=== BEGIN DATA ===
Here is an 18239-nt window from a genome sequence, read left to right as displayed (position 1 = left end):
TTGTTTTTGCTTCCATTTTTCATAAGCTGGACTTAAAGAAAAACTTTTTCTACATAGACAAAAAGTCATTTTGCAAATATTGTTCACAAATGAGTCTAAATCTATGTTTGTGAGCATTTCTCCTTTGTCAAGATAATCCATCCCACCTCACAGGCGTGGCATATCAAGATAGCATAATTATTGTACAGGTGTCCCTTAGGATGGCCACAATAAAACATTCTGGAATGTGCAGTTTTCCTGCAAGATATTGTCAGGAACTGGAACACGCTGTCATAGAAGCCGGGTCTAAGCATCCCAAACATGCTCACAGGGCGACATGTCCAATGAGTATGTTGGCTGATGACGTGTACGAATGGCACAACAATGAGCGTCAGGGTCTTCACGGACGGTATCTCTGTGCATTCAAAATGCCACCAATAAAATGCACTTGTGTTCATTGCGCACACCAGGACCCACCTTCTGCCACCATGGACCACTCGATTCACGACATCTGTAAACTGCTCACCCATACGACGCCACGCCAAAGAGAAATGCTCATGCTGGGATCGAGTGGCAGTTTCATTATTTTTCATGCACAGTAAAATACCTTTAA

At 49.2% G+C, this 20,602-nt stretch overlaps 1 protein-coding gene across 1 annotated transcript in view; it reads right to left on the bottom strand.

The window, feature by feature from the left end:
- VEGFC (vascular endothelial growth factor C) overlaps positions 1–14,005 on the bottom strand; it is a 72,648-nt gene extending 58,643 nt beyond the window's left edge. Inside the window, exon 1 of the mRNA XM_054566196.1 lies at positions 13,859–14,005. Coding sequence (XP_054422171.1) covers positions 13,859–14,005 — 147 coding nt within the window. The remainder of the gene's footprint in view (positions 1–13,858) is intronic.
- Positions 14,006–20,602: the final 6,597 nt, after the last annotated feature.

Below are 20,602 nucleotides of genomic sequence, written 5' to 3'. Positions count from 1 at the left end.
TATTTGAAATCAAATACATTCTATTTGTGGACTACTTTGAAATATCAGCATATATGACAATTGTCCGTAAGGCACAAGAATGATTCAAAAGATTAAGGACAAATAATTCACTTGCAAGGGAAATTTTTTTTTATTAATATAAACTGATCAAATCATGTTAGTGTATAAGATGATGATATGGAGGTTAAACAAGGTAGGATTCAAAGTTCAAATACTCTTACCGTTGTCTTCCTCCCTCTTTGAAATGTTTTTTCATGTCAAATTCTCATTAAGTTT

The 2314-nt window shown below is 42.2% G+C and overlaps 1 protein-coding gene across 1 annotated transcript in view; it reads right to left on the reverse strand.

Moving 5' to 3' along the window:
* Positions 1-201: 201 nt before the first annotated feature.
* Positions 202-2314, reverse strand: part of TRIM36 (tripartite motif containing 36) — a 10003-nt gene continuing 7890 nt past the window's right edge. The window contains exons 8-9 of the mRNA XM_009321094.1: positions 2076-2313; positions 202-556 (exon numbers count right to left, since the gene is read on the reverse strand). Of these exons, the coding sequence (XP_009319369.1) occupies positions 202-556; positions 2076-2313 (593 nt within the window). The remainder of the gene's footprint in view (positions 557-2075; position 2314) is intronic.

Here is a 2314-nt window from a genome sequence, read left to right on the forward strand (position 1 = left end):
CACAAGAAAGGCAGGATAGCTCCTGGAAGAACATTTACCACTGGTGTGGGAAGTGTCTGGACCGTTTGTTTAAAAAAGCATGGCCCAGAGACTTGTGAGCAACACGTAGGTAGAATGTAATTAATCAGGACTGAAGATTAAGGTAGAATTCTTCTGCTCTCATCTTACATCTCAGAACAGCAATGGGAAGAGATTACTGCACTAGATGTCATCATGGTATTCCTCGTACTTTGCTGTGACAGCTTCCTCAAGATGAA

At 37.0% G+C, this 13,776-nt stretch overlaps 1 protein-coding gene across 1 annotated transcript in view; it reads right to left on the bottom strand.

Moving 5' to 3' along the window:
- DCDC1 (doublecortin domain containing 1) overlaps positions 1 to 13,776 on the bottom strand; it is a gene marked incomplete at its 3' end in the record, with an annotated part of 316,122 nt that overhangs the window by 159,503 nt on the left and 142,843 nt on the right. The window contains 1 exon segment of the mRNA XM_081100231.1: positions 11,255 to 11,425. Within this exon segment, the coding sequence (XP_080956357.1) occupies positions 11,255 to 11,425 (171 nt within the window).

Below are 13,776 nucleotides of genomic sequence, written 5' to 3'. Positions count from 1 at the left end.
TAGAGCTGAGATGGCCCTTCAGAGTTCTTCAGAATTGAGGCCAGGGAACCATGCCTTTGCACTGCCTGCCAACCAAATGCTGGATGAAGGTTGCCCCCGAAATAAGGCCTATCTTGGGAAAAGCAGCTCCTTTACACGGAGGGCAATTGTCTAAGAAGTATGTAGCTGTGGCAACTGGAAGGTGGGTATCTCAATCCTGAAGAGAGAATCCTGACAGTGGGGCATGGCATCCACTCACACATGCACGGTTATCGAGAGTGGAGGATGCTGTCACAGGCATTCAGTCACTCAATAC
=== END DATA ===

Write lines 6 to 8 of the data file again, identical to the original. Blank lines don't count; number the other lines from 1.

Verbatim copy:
- Positions 14,006–20,602: the final 6,597 nt, after the last annotated feature.

Below are 20,602 nucleotides of genomic sequence, written 5' to 3'. Positions count from 1 at the left end.
TATTTGAAATCAAATACATTCTATTTGTGGACTACTTTGAAATATCAGCATATATGACAATTGTCCGTAAGGCACAAGAATGATTCAAAAGATTAAGGACAAATAATTCACTTGCAAGGGAAATTTTTTTTTATTAATATAAACTGATCAAATCATGTTAGTGTATAAGATGATGATATGGAGGTTAAACAAGGTAGGATTCAAAGTTCAAATACTCTTACCGTTGTCTTCCTCCCTCTTTGAAATGTTTTTTCATGTCAAATTCTCATTAAGTTT